Berry's defense of Abbey is that he is "not a conservationist or an environmentalist or a boxable ist of any other kind," but rather a human struggling to remain so, delighting in the moments that confirm his humanity and sparring at the forces that threaten it. In every Abbey piece, Abbey presents a great deal of Abbey, and as a result no one is likely to agree with him all the time; Berry takes this only as a strong confirmation that Abbey has offered his full self, and that this is a thing of considerable value.
In discussing an example: "If he is going to write about immigration, why doesn't he do it in a sober, informed, logical manner? The answer, I am afraid, will not suit some advocates of sobriety, information, and logic: He can write in a sober, informed, logical manner—if he wants to. And why does he sometimes not want to? Because it is not in his character to want to all the time. With Mr. Abbey, character is given, or it takes, a certain precedence, and that precedence makes him a writer and a man of a different kind—and probably a better kind—than the practitioner of mere sobriety, information, and logic."
(Here is a connection to my earlier-linked discussion of Kerouac and Henry Miller. I loved them for their real, human inconsistency. Berry offers us Abbey as a writer whose merit lies precisely in the craggy, imperfect humanity that his critics take as a fault. I'm thinking of Greil Marcus. Over the summer I read his book The Shape of Things to Come: Prophecy and the American Voice, while I was staying at an old CCC cabin in Montana, assisting some forest service officials in the building of a puncheon. One evening I scratched a note to myself: "He doesn't make coherent logical arguments about art, but he makes ecstatic ones." Which might be more appropriate and more useful. There are higher aims than sanitary argumentation.)
"If Mr. Abbey is not an environmentalist," Berry asks, "then what is he? He is, I think, at least in the essays, an autobiographer."
Here was the chastening, because that's exactly what I did for NewMusicBox. I was asked to write four essays, and finding within myself no desire to make claims, defend arguments, or convince anyone I was right about anything, all I could think to do was tell my own story. I had been pondering and traveling and listening and reading and composing a great deal, and around the time the essays congealed I was out for a lot of long runs, noticing lines and resonances between personal events and artistic ones--drawing constellations, you might say. It seemed like The Necks had something to do with why I composed so effectively in Wyoming, Bonnie "Prince" Billy with why I keep returning to New Mexico, Peter Garland's musical topics with the characters I met in Virginia, Morton Feldman's expansive, ostensibly logicless forms with the unfolding geometry of my life.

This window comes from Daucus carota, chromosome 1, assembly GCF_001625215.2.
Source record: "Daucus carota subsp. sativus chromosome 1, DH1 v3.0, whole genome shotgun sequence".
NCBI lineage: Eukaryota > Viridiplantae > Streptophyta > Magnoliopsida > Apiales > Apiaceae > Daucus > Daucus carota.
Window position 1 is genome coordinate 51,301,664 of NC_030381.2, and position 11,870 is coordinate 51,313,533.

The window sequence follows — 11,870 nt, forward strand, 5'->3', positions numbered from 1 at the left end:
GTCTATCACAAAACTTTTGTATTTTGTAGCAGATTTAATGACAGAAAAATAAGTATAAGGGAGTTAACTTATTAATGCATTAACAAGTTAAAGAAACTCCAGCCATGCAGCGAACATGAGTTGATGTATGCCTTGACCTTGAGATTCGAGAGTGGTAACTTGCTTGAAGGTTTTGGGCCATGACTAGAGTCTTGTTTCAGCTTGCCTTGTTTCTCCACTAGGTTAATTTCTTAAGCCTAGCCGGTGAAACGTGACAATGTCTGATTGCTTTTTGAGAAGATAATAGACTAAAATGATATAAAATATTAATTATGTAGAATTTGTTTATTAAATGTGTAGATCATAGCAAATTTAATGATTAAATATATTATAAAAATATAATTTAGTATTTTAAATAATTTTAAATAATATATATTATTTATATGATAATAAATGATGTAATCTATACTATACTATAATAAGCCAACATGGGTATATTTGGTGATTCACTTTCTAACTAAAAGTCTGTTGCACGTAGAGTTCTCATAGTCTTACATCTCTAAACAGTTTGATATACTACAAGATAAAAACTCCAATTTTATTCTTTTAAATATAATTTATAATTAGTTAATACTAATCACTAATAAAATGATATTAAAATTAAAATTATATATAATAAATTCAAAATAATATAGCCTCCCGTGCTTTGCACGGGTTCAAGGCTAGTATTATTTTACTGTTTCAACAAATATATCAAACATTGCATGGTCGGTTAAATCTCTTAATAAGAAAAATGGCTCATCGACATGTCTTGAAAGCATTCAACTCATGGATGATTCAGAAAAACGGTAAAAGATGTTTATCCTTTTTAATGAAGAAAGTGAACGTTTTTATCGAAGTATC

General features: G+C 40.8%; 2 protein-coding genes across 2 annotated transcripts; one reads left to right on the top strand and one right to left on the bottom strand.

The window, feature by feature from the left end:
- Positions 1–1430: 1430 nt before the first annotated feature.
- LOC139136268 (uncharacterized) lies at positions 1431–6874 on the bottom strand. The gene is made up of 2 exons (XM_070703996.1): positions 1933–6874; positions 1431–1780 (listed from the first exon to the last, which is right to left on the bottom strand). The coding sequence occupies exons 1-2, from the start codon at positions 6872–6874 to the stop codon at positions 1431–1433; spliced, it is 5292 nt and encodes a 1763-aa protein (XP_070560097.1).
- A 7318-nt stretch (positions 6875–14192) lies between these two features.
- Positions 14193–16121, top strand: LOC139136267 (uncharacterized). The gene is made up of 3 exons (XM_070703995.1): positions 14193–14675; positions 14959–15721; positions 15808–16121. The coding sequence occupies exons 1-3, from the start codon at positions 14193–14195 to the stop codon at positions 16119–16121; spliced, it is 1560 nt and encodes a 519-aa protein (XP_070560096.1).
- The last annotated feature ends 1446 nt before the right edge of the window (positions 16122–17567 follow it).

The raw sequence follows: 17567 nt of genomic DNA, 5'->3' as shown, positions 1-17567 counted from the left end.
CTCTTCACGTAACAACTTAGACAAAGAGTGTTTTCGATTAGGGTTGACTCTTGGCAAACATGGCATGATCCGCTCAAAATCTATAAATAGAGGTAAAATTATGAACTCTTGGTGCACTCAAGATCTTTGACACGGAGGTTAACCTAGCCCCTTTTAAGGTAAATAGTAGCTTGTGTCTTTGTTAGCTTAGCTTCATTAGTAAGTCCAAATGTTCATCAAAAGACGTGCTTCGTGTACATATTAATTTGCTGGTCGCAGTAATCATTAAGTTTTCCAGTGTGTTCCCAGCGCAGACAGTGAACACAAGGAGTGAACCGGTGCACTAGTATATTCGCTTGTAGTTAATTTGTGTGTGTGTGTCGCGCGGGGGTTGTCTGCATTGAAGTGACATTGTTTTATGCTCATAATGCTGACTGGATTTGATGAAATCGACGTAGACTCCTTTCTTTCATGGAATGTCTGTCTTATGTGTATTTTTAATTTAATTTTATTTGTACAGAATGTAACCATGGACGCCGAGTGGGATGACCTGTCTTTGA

Berry's essay made me realize that, of course, I'd dragged Abbey into this to begin with because I saw in him a fellow human writing everything he could as a bulwark against despair. I used that exact word: "Is any of my music truly an improvement on silence? Globally, is my presence superior to the alternative? Ecologically, the answer is no. But though I am a resource-devouring primate, I am also a thoughtful human being, and maybe I don’t need to improve on silence but only on despair."
Berry quotes Abbey: "The essays in Down the River are meant to serve as antidotes to despair. Despair leads to boredom, electronic games, computer hacking, poetry and other bad habits."
See what he did there with that irreverent humor? He's distracting our attention—and his own—from the profundity of the despair. I accused Abbey of misanthropy, but I see now that the anger and futility that oozes from under the floorboards in his work is exactly the anger and futility I faced down in "New Mexico and the Holes."
I described some of my fear and frustration flowing from environmental crisis. But just as Berry argues in Abbey's case, I can confirm that there was no meaningful political motivation behind my writing. It was driven only by a simple and (as it turned out) incendiary desire to make an account of myself.
That's probably what I'm doing in the music, too.
10 Best of 2014
January: Wyoming and the Open
February: New Mexico and the Holes
Notes on The Accounts